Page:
Tire must cross line for marked lanes violation

At the hearing, Ohio State Highway Patrol Trooper J.D. Thaxton testified that on September 9, 2012, he was in uniform in a marked cruiser. The Trooper testified that he was traveling northbound on Taylor Road in the City of Pataskala at approximately 1:01 a.m. when he saw appellee’s vehicle go over the solid white fog line on the right and then over the double yellow pavement line on the left. Trooper Thaxton further testified that the video recording device on his cruiser did not capture the vehicle driving over the white fog line because of a small grade in the roadway. However, he testified that he was able to see the vehicle’s tires on the right hand side completely cross over the white line. The Trooper testified that the cruiser’s video did capture appellee’s action in crossing over the solid yellow line to the left into an area containing cross-hatched markings. The video was admitted as an exhibit at the hearing.

On cross-examination, Trooper Thaxton testified that, with respect to the alleged white line violation, the entire tire width was over the white line. He agreed with defense counsel that, in the area where the suspect went over the white line, there was grass right next to the white line rather than a flat berm. On redirect, he testified that there was no doubt in his mind that some portion of the suspect’s right tire went over the right line and that there was no doubt in his mind that the suspect’s tire went completely over the yellow lane line.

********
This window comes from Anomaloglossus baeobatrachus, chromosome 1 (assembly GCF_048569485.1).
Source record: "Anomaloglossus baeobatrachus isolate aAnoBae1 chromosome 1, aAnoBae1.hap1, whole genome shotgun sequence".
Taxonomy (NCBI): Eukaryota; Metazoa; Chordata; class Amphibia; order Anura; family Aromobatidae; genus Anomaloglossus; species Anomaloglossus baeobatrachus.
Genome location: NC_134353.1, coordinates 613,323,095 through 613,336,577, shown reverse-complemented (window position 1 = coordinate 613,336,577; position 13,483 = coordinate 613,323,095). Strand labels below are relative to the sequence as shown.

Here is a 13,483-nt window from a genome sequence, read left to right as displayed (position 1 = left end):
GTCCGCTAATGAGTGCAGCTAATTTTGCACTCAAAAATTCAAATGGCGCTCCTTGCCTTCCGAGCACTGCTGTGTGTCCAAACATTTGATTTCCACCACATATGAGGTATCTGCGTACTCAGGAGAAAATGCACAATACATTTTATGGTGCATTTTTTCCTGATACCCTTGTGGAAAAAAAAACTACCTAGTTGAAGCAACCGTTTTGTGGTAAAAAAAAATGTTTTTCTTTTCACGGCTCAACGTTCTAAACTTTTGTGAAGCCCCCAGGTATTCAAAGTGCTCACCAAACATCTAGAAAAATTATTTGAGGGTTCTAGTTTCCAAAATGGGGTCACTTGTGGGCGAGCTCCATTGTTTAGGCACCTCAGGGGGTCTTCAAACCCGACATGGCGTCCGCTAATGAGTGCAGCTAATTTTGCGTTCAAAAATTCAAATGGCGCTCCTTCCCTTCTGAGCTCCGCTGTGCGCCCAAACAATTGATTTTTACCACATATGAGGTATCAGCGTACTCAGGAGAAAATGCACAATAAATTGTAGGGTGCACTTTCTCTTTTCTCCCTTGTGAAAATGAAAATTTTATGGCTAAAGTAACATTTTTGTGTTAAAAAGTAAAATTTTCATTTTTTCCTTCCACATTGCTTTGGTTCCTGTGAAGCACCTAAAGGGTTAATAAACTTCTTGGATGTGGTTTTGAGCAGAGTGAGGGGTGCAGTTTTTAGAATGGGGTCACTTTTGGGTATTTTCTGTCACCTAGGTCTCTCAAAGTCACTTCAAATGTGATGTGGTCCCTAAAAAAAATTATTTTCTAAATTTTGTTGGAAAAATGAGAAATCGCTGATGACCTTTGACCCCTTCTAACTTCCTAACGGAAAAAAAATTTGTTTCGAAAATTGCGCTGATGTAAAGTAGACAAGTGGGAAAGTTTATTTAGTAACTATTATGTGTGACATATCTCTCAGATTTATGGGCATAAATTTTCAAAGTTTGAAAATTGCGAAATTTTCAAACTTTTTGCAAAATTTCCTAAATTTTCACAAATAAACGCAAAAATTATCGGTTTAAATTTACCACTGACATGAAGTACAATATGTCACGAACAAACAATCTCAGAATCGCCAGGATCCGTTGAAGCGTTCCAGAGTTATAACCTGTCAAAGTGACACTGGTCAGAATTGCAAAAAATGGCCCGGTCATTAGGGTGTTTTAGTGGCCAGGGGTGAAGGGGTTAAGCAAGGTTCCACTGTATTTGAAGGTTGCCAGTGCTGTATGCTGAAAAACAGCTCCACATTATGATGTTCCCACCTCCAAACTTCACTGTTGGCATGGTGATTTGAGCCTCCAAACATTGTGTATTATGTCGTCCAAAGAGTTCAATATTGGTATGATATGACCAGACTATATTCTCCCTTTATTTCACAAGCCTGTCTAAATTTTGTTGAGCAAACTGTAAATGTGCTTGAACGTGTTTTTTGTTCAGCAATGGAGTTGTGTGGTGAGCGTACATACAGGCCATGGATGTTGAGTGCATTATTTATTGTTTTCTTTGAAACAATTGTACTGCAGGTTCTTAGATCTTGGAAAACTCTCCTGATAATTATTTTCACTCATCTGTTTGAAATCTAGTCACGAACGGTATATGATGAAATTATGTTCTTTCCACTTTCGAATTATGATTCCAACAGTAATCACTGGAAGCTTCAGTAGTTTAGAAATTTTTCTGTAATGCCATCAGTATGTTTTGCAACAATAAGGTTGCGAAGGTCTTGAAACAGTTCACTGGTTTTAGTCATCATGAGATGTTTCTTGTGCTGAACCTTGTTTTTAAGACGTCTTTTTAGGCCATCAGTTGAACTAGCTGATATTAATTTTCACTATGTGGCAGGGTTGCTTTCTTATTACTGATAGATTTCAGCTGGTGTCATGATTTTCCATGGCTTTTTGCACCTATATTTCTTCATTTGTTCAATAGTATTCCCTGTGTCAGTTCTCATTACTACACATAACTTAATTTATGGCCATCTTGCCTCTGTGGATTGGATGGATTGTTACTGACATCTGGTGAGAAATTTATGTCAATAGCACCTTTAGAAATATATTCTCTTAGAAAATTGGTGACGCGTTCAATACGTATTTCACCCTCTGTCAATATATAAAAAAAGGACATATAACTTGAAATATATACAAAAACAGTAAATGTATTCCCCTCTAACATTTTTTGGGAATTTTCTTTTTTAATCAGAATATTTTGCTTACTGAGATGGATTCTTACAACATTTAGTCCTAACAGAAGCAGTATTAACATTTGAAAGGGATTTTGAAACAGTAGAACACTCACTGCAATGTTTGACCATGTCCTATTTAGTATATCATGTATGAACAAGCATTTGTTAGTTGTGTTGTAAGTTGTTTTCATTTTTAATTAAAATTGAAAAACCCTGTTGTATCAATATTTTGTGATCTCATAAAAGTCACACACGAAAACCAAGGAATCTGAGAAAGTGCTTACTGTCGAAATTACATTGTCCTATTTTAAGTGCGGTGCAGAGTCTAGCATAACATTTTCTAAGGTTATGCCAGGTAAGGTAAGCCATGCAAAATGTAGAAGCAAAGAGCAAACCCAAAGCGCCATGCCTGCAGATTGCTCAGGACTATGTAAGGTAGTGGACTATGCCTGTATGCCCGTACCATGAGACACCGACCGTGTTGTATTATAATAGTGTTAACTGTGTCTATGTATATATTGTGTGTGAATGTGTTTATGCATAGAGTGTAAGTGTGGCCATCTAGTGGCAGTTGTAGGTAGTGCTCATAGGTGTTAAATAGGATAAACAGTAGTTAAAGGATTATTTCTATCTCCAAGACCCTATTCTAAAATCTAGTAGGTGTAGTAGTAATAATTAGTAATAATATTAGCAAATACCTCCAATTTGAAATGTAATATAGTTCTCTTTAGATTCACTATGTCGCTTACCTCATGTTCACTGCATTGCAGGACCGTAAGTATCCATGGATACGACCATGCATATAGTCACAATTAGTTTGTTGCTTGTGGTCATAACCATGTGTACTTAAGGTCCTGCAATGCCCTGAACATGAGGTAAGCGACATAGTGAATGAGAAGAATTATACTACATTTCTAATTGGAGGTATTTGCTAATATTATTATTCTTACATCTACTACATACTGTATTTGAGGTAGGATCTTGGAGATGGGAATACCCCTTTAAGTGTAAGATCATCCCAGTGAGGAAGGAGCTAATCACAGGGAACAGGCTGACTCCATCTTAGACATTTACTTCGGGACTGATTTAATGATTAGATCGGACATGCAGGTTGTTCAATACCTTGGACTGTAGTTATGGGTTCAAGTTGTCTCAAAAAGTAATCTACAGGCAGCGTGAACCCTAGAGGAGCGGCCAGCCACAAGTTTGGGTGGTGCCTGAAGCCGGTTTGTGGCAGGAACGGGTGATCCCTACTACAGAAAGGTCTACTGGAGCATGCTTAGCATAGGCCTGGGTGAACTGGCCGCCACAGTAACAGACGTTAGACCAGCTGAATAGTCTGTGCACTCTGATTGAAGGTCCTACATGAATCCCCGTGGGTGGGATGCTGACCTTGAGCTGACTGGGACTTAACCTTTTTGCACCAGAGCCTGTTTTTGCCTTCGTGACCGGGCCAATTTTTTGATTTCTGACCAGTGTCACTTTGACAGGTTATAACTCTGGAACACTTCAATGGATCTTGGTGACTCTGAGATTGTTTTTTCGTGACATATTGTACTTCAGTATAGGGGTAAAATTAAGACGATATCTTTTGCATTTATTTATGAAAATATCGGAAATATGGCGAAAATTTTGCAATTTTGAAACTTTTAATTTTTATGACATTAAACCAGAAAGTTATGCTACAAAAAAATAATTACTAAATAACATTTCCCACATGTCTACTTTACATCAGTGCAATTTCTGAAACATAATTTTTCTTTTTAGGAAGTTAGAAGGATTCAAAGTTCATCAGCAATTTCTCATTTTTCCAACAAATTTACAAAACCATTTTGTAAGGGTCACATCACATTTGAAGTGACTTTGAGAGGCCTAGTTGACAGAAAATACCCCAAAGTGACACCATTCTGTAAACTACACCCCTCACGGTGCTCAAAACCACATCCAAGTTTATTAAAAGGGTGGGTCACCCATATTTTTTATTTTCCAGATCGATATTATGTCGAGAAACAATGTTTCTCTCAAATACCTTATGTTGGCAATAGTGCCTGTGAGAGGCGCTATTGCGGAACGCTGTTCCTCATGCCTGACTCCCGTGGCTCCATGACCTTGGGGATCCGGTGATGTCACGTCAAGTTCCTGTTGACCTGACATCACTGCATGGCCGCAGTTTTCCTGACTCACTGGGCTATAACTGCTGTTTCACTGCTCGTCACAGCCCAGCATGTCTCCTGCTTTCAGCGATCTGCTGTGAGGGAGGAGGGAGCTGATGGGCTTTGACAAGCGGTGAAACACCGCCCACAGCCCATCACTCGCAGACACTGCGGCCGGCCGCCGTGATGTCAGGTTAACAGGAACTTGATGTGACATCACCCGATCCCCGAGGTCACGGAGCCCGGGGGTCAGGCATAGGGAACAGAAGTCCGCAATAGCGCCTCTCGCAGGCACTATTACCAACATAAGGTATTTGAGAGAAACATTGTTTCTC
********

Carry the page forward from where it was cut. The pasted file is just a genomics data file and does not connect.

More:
Trooper Thaxton initiated a traffic stop of the suspect’s vehicle and she was subsequently arrested for operating a motor vehicle while under the influence of alcohol.

The trial court, in its Judgment Entry, stated that after viewing the video, it was not convinced that the suspect drove completely over the white line and that while the suspect did drive on the white line, driving on the white line was not a violation of R.C. 4511.33. The trial court further found that the suspect did not completely cross over the double yellow lines and that, therefore, there was no violation of R.C. 4511.33. The trial court concluded that there was no violation of R.C. 4511.33 and, therefore, no basis to stop the suspect.